When we obey God we are blessed and through our obedience other people are blessed.  The apostles obeyed Jesus and they were blessed with His teachings, His love and with the Holy Spirit.  They were blessed with the task of spreading the gospel and as a result, others were blessed because they came to know Jesus.    When Moses obeyed God’s call to free the Israelites from Egypt, he had no way of knowing that he would be remembered as one of the greatest prophets of all time.  When Abraham obeyed God and went to a strange land, he had no way of knowing that he would be the father of many nations or that one of his descendants would be one of Israel’s greatest kings or that one of them would be the Messiah.  When Peter and the other fishermen followed Jesus they had no way of knowing that they would be witnesses of miracles or doers of miraculous signs.

O LORD my God, in thee do I put my trust” – Psalm 7:1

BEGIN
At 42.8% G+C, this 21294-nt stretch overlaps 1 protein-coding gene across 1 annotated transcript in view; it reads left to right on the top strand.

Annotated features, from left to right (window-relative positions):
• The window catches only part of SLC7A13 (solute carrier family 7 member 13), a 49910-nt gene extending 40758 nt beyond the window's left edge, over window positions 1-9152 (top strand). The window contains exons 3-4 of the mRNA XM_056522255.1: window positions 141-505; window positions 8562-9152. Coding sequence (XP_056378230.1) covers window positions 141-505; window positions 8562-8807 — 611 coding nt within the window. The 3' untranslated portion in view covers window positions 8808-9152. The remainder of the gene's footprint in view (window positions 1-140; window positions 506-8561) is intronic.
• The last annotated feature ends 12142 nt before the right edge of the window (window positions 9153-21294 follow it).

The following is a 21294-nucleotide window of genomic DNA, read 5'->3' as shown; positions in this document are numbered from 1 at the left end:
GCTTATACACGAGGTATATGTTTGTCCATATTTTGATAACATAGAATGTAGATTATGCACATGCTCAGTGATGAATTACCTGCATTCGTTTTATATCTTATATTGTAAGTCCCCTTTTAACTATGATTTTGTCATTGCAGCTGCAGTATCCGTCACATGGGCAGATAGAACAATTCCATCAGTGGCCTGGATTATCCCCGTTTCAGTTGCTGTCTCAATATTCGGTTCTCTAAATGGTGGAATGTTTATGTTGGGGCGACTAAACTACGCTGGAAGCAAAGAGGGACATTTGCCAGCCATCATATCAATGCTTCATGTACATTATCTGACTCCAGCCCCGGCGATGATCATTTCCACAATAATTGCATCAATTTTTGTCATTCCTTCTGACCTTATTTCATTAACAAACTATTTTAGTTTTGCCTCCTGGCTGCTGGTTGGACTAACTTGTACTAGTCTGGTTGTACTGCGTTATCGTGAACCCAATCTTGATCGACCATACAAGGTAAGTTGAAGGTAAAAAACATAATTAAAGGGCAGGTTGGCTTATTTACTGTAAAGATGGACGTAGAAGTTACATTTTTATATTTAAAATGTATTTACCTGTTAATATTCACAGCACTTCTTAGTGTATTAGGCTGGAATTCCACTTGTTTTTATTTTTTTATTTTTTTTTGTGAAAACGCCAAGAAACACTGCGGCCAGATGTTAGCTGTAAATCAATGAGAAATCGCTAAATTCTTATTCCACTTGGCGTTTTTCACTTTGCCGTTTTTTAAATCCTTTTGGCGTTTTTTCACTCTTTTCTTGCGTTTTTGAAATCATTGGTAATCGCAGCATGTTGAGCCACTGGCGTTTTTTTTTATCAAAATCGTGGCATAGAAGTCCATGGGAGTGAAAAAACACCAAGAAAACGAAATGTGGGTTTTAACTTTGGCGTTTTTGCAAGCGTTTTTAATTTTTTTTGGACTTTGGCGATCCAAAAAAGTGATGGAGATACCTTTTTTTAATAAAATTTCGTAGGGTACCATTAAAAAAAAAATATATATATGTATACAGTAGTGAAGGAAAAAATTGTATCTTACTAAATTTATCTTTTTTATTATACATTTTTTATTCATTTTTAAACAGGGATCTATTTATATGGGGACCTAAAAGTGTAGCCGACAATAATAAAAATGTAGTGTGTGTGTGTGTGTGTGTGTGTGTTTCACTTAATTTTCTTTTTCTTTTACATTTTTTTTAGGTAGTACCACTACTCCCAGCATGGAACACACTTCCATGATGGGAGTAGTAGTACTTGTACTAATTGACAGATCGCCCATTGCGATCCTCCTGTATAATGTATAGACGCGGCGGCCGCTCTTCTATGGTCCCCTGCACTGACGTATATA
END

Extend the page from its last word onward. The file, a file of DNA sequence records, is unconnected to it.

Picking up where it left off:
The more we know someone the more likely we are to trust that person.  The more we spend time with God in meditation and reading the Bible, the more we will know about Him.  I have learned that He listens to me, He answers my prayers and He helps me when we ask Him and He keeps His promises and He disciplines me when I need it. 

I trust Him with my life because I know that he wants only the best for me.  He Himself declared, “For I know the plans I have for you, plans to prosper you and not to harm you, plans to give you hope and a future.” (Jeremiah 29:11)